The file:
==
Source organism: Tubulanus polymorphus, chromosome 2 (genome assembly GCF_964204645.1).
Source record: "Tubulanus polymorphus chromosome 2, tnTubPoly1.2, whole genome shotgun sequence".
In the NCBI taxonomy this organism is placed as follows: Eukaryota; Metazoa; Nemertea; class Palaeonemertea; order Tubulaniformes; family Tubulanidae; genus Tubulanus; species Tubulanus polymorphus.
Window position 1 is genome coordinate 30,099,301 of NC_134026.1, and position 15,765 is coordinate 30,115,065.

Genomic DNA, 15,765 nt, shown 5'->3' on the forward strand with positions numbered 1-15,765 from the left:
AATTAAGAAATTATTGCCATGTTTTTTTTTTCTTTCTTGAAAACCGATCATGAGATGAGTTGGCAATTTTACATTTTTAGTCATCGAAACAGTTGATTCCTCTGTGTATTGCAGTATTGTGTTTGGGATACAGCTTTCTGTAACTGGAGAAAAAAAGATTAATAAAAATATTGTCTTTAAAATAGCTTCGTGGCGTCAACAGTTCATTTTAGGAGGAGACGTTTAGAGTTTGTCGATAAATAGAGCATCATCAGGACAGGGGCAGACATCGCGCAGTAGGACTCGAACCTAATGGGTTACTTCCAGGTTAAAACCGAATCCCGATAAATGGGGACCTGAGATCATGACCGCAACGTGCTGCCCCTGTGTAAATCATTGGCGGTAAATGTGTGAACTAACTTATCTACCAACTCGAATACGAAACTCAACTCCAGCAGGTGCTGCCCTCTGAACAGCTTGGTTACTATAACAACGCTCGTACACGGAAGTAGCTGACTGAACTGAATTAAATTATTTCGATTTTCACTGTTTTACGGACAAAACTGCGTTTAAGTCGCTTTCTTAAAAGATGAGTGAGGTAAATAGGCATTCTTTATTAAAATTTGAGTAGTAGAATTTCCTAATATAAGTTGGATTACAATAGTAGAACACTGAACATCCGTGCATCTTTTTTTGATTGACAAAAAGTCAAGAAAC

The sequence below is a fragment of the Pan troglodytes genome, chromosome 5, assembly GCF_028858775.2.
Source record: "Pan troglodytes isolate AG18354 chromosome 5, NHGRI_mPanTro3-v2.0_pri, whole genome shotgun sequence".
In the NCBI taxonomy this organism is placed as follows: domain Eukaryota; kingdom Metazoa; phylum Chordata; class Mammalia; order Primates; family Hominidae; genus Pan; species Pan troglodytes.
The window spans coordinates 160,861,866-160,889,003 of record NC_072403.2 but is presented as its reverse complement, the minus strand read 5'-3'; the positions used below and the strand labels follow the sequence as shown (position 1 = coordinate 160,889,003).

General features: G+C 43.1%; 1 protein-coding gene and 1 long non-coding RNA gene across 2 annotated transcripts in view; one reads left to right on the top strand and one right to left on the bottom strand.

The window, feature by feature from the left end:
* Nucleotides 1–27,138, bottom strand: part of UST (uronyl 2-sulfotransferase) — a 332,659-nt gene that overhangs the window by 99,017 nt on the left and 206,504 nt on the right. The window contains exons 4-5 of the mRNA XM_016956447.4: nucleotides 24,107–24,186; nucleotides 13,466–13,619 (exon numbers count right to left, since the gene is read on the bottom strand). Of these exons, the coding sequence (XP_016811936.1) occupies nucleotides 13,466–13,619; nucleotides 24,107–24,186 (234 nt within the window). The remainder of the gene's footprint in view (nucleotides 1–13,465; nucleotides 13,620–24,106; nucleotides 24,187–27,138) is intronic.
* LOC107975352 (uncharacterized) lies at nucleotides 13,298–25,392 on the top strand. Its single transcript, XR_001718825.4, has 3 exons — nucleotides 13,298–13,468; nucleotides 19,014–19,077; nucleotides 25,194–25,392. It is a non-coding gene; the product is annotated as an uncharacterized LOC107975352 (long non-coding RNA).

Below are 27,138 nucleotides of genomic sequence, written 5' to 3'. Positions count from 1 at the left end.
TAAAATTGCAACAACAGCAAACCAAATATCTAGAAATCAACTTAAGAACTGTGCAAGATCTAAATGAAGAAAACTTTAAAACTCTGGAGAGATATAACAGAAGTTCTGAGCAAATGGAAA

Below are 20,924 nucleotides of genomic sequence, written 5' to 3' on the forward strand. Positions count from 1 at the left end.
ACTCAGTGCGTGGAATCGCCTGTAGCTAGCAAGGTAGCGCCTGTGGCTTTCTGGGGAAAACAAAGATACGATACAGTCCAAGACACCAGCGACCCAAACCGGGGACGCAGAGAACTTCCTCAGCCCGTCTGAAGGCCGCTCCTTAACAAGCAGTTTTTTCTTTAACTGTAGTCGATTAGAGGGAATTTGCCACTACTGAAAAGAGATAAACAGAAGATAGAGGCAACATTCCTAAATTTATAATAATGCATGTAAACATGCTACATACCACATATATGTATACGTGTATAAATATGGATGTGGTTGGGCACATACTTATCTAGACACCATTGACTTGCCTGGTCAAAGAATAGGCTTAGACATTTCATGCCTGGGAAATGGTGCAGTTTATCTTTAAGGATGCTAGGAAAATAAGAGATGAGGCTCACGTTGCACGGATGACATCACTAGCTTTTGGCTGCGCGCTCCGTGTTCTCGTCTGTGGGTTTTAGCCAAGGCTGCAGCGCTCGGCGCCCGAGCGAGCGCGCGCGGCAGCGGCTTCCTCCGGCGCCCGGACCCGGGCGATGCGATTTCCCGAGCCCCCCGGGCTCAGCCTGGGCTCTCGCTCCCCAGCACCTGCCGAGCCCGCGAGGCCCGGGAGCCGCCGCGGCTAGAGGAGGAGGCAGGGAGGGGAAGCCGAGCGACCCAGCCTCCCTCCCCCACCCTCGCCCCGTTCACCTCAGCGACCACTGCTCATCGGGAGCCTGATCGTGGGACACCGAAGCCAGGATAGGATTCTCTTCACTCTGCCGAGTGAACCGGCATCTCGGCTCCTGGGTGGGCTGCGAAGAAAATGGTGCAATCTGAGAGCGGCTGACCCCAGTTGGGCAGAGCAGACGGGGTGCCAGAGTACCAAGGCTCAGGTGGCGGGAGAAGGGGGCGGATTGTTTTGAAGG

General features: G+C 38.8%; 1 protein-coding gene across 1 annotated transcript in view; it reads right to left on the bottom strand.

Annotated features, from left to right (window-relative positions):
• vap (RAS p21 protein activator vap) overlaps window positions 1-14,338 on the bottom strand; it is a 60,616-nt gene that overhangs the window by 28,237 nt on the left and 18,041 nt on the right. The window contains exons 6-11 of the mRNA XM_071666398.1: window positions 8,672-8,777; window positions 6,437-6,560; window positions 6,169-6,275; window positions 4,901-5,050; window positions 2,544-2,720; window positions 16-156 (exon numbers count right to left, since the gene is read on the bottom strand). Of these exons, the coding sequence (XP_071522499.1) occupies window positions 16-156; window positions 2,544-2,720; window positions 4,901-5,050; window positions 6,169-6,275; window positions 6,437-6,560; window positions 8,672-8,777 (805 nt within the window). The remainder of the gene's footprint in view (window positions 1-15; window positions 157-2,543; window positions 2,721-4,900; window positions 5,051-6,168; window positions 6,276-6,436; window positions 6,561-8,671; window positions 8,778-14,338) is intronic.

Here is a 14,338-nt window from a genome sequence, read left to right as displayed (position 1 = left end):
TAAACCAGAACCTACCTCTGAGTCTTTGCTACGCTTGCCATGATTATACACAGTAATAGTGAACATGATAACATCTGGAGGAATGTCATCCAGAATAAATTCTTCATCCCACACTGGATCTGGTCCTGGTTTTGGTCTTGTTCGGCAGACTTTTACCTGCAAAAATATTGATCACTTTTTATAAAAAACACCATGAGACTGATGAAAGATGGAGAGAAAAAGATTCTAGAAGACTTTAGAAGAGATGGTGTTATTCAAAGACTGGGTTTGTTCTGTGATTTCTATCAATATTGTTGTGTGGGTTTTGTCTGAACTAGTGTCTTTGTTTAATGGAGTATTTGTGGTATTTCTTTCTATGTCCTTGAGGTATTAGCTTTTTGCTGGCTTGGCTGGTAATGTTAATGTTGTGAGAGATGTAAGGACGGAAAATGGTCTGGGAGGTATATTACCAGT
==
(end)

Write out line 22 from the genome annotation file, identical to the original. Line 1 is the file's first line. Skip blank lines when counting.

Here is a 14,338-nt window from a genome sequence, read left to right as displayed (position 1 = left end):